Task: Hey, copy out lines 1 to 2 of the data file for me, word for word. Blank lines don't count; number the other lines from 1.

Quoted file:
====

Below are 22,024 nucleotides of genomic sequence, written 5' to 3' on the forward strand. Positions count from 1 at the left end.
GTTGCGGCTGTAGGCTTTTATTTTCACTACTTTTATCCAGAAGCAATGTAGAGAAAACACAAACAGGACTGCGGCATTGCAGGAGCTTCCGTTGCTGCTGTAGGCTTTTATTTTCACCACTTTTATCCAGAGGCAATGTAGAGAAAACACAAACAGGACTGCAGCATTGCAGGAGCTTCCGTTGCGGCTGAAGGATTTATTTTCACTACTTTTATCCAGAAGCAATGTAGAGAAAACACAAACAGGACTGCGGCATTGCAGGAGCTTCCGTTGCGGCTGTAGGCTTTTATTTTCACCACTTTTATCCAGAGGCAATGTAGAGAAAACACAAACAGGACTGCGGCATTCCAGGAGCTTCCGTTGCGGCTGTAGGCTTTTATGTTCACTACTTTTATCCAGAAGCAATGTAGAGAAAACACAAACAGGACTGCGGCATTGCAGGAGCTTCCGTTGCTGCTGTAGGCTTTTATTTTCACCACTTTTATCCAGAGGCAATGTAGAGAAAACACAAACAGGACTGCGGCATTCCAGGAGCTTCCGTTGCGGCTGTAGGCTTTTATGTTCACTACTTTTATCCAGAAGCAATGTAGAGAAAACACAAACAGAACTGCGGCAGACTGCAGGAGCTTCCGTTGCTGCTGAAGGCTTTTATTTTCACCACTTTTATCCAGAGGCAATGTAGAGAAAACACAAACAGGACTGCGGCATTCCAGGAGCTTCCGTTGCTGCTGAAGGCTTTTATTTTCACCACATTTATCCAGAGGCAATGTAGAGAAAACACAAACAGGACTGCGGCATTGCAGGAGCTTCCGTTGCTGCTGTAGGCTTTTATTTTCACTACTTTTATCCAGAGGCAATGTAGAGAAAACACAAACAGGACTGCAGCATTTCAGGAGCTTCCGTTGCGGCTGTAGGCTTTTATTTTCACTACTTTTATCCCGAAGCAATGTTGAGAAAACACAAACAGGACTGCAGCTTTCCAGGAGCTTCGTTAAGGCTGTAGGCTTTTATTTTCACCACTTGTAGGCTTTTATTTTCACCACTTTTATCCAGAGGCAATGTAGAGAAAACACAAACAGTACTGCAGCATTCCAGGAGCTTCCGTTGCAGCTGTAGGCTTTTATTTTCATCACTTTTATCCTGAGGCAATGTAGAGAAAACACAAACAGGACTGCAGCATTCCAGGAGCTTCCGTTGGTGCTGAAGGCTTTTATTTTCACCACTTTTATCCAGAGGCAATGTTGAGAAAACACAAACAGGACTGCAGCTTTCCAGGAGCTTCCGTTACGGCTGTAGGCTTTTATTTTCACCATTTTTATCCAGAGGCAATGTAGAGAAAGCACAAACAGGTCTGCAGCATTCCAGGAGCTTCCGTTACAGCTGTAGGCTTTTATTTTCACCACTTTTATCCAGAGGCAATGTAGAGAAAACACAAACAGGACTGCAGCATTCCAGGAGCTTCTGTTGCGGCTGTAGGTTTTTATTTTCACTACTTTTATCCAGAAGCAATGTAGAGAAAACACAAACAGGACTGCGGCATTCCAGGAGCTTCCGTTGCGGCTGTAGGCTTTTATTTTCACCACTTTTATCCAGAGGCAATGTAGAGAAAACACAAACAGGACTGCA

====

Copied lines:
Below are 22,024 nucleotides of genomic sequence, written 5' to 3' on the forward strand. Positions count from 1 at the left end.
GTTGCGGCTGTAGGCTTTTATTTTCACTACTTTTATCCAGAAGCAATGTAGAGAAAACACAAACAGGACTGCGGCATTGCAGGAGCTTCCGTTGCTGCTGTAGGCTTTTATTTTCACCACTTTTATCCAGAGGCAATGTAGAGAAAACACAAACAGGACTGCAGCATTGCAGGAGCTTCCGTTGCGGCTGAAGGATTTATTTTCACTACTTTTATCCAGAAGCAATGTAGAGAAAACACAAACAGGACTGCGGCATTGCAGGAGCTTCCGTTGCGGCTGTAGGCTTTTATTTTCACCACTTTTATCCAGAGGCAATGTAGAGAAAACACAAACAGGACTGCGGCATTCCAGGAGCTTCCGTTGCGGCTGTAGGCTTTTATGTTCACTACTTTTATCCAGAAGCAATGTAGAGAAAACACAAACAGGACTGCGGCATTGCAGGAGCTTCCGTTGCTGCTGTAGGCTTTTATTTTCACCACTTTTATCCAGAGGCAATGTAGAGAAAACACAAACAGGACTGCGGCATTCCAGGAGCTTCCGTTGCGGCTGTAGGCTTTTATGTTCACTACTTTTATCCAGAAGCAATGTAGAGAAAACACAAACAGAACTGCGGCAGACTGCAGGAGCTTCCGTTGCTGCTGAAGGCTTTTATTTTCACCACTTTTATCCAGAGGCAATGTAGAGAAAACACAAACAGGACTGCGGCATTCCAGGAGCTTCCGTTGCTGCTGAAGGCTTTTATTTTCACCACATTTATCCAGAGGCAATGTAGAGAAAACACAAACAGGACTGCGGCATTGCAGGAGCTTCCGTTGCTGCTGTAGGCTTTTATTTTCACTACTTTTATCCAGAGGCAATGTAGAGAAAACACAAACAGGACTGCAGCATTTCAGGAGCTTCCGTTGCGGCTGTAGGCTTTTATTTTCACTACTTTTATCCCGAAGCAATGTTGAGAAAACACAAACAGGACTGCAGCTTTCCAGGAGCTTCGTTAAGGCTGTAGGCTTTTATTTTCACCACTTGTAGGCTTTTATTTTCACCACTTTTATCCAGAGGCAATGTAGAGAAAACACAAACAGTACTGCAGCATTCCAGGAGCTTCCGTTGCAGCTGTAGGCTTTTATTTTCATCACTTTTATCCTGAGGCAATGTAGAGAAAACACAAACAGGACTGCAGCATTCCAGGAGCTTCCGTTGGTGCTGAAGGCTTTTATTTTCACCACTTTTATCCAGAGGCAATGTTGAGAAAACACAAACAGGACTGCAGCTTTCCAGGAGCTTCCGTTACGGCTGTAGGCTTTTATTTTCACCATTTTTATCCAGAGGCAATGTAGAGAAAGCACAAACAGGTCTGCAGCATTCCAGGAGCTTCCGTTACAGCTGTAGGCTTTTATTTTCACCACTTTTATCCAGAGGCAATGTAGAGAAAACACAAACAGGACTGCAGCATTCCAGGAGCTTCTGTTGCGGCTGTAGGTTTTTATTTTCACTACTTTTATCCAGAAGCAATGTAGAGAAAACACAAACAGGACTGCGGCATTCCAGGAGCTTCCGTTGCGGCTGTAGGCTTTTATTTTCACCACTTTTATCCAGAGGCAATGTAGAGAAAACACAAACAGGACTGCA